Imagine a frying pan coating that a knife can’t scratch. Or truly indestructible steel. Those were just two of the first real-world applications for quasicrystals – a relatively new form of matter discovered only 40 years ago. While the cooking example didn’t pan out (salt, it turns out, was its kryptonite), and quasicrystal-infused steel is currently limited to surgical tools (it can only be produced in small quantities), the possibilities, says Dr. Nicolae Strungaru, are endless.

“We don’t even know the real potential yet – there could be billions of applications for quasicrystals – and we probably won’t for another 100 years.” 

The mathematics professor and recipient of MacEwan University’s 2022 Distinguished Research Award is okay with that. He has already spent nearly two decades studying the math behind these almost-crystals that form under extreme conditions that can only be found in space or created in a lab. 

Although the complex research that blends mathematics and materials science requires a lot of explanation (more on that later), it’s the simplicity of the mathematical problems quasicrystals present that Dr. Strungaru appreciates. 

“In my opinion, there are two types of interesting problems in mathematics. One is a very hard problem with a very short and neat solution. The other is a very short and neat problem, but with a solution that is very hard to find.” 

His current work falls into the second category. “The basic mathematical questions we are asking in the field of quasicrystals are pretty elemental,” he says. “But they are very hard problems to solve.”

For a century, explains Dr. Strungaru, scientists understood crystals to be simple configurations of atoms and molecules that are ordered, periodic (repeat in all directions) and have what is called a clear diffraction pattern (if you run radiation through a crystal, it will diffract into a pattern that looks like bright stars on a clear or cloudy night sky). Those clear diffractions could only be produced by crystals with two-, three-, four- or six-fold symmetry. Until 1982, that is, when materials scientist Dan Shechtman discovered a clear diffraction pattern with 10-fold symmetry.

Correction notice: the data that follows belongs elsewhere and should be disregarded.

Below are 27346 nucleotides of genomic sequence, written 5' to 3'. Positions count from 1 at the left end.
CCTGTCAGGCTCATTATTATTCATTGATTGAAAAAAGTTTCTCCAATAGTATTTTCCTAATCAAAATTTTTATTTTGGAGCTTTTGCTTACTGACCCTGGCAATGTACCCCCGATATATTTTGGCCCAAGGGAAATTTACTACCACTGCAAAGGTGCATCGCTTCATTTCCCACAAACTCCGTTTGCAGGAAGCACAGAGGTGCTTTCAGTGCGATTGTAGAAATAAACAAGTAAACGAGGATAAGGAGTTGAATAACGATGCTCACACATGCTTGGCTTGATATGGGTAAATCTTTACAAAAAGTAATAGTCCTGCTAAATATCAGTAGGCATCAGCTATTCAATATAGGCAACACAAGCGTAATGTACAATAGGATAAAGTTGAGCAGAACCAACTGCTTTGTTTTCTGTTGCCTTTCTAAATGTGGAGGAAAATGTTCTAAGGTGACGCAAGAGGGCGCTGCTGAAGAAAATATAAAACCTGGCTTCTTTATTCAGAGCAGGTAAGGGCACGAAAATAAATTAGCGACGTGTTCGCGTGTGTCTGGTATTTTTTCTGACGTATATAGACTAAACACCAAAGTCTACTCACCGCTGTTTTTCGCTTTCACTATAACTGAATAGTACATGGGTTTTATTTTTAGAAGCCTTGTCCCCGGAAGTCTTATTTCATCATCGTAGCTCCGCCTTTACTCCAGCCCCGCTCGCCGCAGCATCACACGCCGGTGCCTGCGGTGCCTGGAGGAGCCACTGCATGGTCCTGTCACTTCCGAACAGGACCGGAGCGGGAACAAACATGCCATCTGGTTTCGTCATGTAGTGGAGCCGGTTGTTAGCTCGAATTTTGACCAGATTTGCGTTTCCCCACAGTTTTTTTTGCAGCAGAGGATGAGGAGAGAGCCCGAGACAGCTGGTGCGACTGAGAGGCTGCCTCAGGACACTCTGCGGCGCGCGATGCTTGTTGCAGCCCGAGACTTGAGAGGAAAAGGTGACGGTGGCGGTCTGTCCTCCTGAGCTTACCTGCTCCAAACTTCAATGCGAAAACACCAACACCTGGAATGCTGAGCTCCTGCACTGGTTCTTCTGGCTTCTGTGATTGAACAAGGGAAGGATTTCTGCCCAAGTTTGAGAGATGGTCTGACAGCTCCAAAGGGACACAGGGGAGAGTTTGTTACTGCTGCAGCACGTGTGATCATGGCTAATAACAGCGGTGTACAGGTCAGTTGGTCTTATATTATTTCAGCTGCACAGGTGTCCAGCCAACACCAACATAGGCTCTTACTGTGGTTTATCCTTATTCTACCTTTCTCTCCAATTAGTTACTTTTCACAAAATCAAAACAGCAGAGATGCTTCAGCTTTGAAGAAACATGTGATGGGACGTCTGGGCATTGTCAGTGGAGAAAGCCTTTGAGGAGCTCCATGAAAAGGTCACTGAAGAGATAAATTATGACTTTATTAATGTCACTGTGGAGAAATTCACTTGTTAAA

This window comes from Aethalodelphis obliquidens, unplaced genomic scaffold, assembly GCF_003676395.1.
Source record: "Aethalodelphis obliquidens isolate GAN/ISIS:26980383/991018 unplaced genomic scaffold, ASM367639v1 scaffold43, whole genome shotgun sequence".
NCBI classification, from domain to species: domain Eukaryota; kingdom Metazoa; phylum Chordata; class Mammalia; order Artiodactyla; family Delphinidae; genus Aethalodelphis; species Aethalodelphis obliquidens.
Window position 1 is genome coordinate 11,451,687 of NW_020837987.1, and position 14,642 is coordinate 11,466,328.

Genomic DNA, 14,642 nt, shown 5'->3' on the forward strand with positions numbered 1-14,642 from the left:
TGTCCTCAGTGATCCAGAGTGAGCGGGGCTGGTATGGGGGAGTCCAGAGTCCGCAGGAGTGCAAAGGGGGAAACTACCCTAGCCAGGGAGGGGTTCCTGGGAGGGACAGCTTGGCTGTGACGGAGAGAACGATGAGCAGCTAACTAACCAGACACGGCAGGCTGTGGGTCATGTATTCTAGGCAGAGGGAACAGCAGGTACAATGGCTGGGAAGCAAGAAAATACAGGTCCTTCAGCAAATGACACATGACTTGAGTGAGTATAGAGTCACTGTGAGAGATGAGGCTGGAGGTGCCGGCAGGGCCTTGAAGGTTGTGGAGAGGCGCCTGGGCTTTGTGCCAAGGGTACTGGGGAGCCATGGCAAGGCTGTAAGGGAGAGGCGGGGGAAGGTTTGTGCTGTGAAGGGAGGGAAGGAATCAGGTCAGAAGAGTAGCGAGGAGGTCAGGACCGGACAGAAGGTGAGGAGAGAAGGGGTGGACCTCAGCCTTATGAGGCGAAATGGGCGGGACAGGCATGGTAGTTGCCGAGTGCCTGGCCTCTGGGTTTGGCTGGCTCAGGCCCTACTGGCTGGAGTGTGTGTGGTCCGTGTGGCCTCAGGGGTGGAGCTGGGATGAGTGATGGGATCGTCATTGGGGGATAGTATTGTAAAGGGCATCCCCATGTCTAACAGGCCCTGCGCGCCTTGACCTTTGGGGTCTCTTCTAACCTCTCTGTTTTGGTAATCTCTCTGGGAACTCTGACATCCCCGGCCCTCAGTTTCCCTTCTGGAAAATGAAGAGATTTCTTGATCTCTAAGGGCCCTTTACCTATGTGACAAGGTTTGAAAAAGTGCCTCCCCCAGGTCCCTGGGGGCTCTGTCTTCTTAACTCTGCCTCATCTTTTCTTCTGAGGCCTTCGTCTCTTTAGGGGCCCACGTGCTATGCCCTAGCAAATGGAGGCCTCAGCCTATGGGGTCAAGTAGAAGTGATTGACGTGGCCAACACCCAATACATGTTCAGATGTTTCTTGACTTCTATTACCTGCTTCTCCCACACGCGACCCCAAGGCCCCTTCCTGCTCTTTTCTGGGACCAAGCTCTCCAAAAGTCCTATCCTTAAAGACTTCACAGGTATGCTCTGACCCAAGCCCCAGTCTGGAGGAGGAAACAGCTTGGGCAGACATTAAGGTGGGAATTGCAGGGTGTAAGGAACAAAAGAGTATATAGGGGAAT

“Quasicrystals have very odd and unique properties – clear diffraction patterns and typically forbidden symmetry,” says Strungaru. “It was very puzzling and contradicted a century of experiments.”

Forty years later, scientists know much more about quasicrystals, but there is still much to learn.

The main goal of Dr. Strungaru’s current research is figuring out how to create mathematical models, called Meyer sets, that are almost periodic – structures that can produce a diffraction pattern which is very clear but repeat at intervals that are imprecise and irregular.

An example of one of Dr. Strungaru’s favourite Meyer sets, called Ammann-Beenker.  Source:

“In some cases, you might have to go for over a kilometre in a single direction to find an overlap in the pattern,” he explains. “This is not exactly periodicity, but almost – so almost periodicity.”

In partnership with European colleagues, Dr. Strungaru has demonstrated a significant connection between almost periodicity and the clear diffraction pattern that quasicrystals create. His solo and co-authored reviews on the subject fill 170 pages in what will be a five-volume work on aperiodic order published by the Cambridge University Press. That series is expected to be the definitive source on the subject for many years to come. 

“For me, doing research is pleasure, not work,” says Dr. Strungaru. “And being recognized for my research is a big honour.

It’s also a great motivator. 

“It’s significant to receive an award for work I have done in the past, but most important, it’s encouragement to continue this work into the future.”

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